First published in McClure's Magazine (Feb. 1899).
Rudyard Kipling is, in his grand style, the bard of British Imperialism, and in his dialect poems, the voice of the common soldier. Anyone interested in the military history ofour time owes it to himself to become at least passingly familiar with Kipling's soldierly verse.
Some believe that Kipling will be increasing criticized in the future, because his exultation in the supposed moral and cultural superiority of European (and specifically British) civilization makes liberal-minded readers wince. It's bad enough taking someones land but then to tell them that you're only doing for their own good is really adding insult to injusry. But the human virtues that Kipling is most concerned with - courage, duty, honor, decency, commitment and grit - he is quick to recognize in men and women from all classes and races. That he shared and promoted the near-universal prejudices of the Nineteenth Century worldview should not diminish our appreciation of his artistic achievements.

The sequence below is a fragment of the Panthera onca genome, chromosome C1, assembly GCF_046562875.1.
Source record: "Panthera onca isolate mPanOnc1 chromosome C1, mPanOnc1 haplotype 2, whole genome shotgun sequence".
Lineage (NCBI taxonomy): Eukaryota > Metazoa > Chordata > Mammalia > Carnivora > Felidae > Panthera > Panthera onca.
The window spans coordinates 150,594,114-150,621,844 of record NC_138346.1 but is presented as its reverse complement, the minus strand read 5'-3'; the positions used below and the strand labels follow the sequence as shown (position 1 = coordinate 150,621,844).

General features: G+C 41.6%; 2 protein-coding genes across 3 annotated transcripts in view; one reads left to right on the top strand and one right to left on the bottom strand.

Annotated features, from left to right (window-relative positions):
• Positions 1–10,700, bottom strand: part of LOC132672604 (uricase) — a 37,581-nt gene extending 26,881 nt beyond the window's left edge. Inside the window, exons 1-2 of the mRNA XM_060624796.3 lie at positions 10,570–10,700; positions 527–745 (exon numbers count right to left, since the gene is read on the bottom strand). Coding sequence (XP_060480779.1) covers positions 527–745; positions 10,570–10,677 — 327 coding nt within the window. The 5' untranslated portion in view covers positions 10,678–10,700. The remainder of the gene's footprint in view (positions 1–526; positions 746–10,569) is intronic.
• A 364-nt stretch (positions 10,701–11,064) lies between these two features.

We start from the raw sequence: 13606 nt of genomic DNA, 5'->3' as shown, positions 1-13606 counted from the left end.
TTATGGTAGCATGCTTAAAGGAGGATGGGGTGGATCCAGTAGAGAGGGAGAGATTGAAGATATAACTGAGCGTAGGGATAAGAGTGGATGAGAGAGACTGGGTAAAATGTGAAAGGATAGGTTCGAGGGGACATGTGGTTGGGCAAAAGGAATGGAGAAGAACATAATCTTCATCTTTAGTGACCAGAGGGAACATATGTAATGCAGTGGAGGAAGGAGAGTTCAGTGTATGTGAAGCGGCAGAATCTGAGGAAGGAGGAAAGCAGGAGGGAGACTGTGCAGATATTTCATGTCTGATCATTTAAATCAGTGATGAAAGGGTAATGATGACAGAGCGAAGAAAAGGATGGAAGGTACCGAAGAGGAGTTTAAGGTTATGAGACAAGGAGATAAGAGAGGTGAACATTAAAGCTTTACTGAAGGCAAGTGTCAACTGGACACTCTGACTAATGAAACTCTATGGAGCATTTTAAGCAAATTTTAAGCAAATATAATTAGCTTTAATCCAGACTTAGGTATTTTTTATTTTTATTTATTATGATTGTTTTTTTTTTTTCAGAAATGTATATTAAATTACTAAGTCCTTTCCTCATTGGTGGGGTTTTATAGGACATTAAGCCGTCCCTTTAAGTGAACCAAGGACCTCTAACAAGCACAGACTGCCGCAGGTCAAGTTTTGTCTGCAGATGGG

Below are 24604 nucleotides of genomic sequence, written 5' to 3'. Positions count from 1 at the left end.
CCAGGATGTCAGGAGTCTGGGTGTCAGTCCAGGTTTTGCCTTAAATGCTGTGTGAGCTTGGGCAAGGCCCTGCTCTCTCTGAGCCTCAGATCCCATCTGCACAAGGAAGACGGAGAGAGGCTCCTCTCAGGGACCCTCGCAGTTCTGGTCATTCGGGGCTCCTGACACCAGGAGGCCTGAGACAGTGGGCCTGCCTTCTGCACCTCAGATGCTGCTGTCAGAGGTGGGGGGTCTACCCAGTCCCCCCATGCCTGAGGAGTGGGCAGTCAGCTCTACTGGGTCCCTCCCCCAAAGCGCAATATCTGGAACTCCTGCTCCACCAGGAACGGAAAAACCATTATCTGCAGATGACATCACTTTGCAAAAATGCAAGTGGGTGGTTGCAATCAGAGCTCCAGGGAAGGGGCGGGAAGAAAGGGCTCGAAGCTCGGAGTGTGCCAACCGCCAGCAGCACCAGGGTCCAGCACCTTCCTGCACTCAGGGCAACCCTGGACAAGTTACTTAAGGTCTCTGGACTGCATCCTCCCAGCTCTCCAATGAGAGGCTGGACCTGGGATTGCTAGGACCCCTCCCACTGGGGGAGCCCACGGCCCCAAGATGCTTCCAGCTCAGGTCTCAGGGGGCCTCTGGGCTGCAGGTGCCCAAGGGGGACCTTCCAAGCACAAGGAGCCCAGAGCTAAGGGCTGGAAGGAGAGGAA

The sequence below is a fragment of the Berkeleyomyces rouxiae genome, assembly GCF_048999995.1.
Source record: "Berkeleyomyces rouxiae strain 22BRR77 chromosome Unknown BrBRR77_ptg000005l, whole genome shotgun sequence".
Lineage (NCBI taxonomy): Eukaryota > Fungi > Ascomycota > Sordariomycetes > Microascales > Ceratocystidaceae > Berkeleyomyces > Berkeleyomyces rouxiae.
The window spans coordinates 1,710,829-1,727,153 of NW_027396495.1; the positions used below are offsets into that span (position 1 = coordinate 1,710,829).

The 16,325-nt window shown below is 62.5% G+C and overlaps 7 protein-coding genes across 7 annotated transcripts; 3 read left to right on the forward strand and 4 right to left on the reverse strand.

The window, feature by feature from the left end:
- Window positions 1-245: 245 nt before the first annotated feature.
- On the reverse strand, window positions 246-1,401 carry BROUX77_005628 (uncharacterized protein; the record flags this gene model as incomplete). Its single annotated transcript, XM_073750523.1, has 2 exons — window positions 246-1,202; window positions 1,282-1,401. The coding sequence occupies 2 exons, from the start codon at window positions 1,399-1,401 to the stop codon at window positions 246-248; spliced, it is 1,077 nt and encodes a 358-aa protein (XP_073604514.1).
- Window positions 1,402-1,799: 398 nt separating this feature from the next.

Reading Kipling introduces a few extra difficulties; born and reared in India, he liberally seasons his verse with Asian and African words, and his soldier poems are written in the lower-class dialect of the archetypical British enlisted man, dropping final "g"s and any "h"s which are normally sounded. In the selections below, the gloss on the right side of the work explains any terms not obvious to the average American reader, but because of the variables of web publishing, the glossed word may not appear directly opposite the line it refers to in any particular browser, monitor and operating system; so the reader may have to hunt a bit.